I’ve now officially completed my first month in recruitment and, contrary to all the warnings, it’s off to a great start. I haven’t lost all faith in humanity and my voice isn’t hoarse from cold calling people in the middle of dinner. Strangest of all I’m actually having fun with it, for all the talk about hard-line sales techniques and cold calling patterns the focus is far more on the people; of course, everyone wants to make money but in reality the human element of recruitment is by far the most important yet it’s the one nobody seems to mention.
When you hear the horror stories of 14-hour days and minimums of a thousand calls etc it’s easy to miss that “the art of recruitment” is getting to know people and finding out what it is they need, either as a candidate or as the client you’re recruiting for.
My training was a lot longer than I had expected, I was under the impression I’d walk in, have a phone slapped into my hand and told to start dialling, in reality I didn’t touch the phone until halfway through my second week and the candidate didn’t answer anyway… Which brings me to my first tip for anyone else new, answering machines are great because you can re-record your message until you get it right, meaning as far as the candidate is concerned my first ever message was remarkably slick. Everyone in the office however got to hear the 15 terrible attempts before I was happy. In all honesty though the calls get a lot easier if you dive straight into it and before long you stop worrying about coming across as awkward.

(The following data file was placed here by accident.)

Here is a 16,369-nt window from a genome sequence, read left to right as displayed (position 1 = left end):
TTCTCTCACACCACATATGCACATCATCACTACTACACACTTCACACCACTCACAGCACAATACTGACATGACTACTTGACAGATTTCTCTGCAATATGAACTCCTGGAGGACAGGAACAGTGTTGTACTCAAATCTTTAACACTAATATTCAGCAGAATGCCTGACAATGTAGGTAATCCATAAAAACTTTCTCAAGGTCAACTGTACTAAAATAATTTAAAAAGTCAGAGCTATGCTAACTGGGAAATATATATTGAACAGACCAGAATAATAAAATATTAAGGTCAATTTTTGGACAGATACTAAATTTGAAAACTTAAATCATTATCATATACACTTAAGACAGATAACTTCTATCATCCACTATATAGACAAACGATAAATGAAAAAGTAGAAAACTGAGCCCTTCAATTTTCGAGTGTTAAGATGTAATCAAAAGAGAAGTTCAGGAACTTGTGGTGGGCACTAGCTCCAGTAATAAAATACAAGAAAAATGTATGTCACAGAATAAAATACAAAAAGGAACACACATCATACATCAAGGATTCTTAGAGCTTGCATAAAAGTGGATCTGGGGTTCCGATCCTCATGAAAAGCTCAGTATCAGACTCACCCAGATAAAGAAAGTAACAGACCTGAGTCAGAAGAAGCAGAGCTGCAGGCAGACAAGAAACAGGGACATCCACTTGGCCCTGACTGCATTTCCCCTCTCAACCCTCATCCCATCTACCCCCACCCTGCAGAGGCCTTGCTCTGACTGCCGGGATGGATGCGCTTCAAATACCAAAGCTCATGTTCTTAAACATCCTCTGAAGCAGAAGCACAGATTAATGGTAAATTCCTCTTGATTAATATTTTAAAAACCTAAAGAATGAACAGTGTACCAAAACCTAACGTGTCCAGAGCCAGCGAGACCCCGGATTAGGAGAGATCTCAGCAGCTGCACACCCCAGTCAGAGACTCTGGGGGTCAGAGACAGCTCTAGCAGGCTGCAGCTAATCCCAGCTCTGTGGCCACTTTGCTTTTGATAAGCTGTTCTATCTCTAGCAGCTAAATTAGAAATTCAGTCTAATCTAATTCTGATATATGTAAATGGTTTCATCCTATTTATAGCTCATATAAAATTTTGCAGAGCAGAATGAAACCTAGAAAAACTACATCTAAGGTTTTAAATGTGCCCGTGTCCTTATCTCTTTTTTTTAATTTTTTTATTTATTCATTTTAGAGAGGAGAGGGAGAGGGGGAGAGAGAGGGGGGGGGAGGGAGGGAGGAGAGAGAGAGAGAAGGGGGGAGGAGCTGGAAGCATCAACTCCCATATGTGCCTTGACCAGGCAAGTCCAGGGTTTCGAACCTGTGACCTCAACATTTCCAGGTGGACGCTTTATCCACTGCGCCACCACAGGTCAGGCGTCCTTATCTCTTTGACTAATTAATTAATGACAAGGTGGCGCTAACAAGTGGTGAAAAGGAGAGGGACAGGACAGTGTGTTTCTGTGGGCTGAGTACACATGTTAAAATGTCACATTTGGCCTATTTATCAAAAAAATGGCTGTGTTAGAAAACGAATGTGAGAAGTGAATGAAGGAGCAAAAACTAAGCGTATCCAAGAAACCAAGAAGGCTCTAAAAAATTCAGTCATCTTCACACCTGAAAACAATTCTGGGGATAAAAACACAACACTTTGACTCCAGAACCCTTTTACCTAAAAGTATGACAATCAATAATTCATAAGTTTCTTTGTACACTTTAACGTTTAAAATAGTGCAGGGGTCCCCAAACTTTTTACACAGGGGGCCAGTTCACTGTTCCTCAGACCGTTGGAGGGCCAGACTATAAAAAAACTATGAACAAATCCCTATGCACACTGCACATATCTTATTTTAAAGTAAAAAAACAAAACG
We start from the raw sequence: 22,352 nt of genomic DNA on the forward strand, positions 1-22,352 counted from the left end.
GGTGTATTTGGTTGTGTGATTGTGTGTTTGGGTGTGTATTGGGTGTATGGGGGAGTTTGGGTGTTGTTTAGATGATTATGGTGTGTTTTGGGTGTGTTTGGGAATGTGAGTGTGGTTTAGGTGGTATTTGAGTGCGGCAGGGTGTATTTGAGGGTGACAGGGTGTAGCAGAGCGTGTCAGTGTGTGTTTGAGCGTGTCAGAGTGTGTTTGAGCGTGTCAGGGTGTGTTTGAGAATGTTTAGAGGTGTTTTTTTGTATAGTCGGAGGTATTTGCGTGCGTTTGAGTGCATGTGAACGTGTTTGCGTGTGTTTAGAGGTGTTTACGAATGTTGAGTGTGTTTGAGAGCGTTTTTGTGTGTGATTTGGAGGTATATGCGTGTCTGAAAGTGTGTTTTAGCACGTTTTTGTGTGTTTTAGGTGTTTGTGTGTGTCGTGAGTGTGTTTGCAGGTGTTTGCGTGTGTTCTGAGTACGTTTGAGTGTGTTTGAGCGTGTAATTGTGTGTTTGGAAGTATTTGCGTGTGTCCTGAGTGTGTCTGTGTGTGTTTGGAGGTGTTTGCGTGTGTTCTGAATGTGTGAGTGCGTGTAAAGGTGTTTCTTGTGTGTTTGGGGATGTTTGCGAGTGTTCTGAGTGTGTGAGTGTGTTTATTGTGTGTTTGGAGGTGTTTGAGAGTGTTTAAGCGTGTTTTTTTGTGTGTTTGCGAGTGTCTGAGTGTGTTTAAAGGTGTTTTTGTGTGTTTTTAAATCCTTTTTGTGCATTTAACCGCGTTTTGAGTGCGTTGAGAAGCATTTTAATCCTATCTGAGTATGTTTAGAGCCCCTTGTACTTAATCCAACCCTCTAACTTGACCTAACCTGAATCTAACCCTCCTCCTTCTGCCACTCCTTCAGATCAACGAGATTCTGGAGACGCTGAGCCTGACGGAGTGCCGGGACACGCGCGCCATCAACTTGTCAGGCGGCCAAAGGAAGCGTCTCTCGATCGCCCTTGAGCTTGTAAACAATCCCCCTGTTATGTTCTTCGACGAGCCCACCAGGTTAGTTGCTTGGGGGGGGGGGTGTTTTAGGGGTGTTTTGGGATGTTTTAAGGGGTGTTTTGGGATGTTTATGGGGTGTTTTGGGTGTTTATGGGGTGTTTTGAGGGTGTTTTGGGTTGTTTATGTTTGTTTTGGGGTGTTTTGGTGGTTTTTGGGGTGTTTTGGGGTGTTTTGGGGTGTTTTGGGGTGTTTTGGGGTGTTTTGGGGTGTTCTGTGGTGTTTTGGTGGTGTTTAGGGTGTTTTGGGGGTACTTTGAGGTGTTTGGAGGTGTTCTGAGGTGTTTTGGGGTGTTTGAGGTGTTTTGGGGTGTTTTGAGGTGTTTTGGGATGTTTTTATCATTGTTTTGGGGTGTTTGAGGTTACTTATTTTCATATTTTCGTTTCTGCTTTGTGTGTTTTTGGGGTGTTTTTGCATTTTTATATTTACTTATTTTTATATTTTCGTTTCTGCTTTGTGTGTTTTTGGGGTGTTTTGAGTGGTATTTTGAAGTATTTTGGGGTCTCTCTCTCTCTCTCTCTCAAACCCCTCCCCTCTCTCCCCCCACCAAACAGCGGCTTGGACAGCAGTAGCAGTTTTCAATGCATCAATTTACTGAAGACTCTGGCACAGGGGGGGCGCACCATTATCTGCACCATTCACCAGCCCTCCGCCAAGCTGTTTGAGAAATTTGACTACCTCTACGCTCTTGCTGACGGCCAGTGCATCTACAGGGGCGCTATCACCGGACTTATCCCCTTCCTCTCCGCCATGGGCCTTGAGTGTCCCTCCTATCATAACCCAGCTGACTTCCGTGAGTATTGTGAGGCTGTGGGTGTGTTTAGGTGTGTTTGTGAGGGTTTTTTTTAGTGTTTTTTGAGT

Fortunately, my training covered the details of the industry I’m recruiting for, which is definitely worthwhile to understand the people you’re trying to contact and means you don’t have to google everything they’re saying. There are a lot of skills you need to learn in recruitment and doing the proper training can help with that no end: Boolean searches and being a sourcing ninja (have a look at the “Black Belt” blog) stop being unusual concepts within a few days and things start to fall into place. By the time I was back from the 2-day course I felt ready to dive on into the world of recruitment, which I did, admittedly scooting my chair across the office to question my colleagues every few minutes.
That’s the big tip for starting in recruitment: ask questions about everything, if it doesn’t make sense to you then someone will be happy to explain it to you. It’s recruitment everyone loves to talk!
Eddy Shuttleworth is a Resourcing Consultant in the Legal Division at Harvey John.
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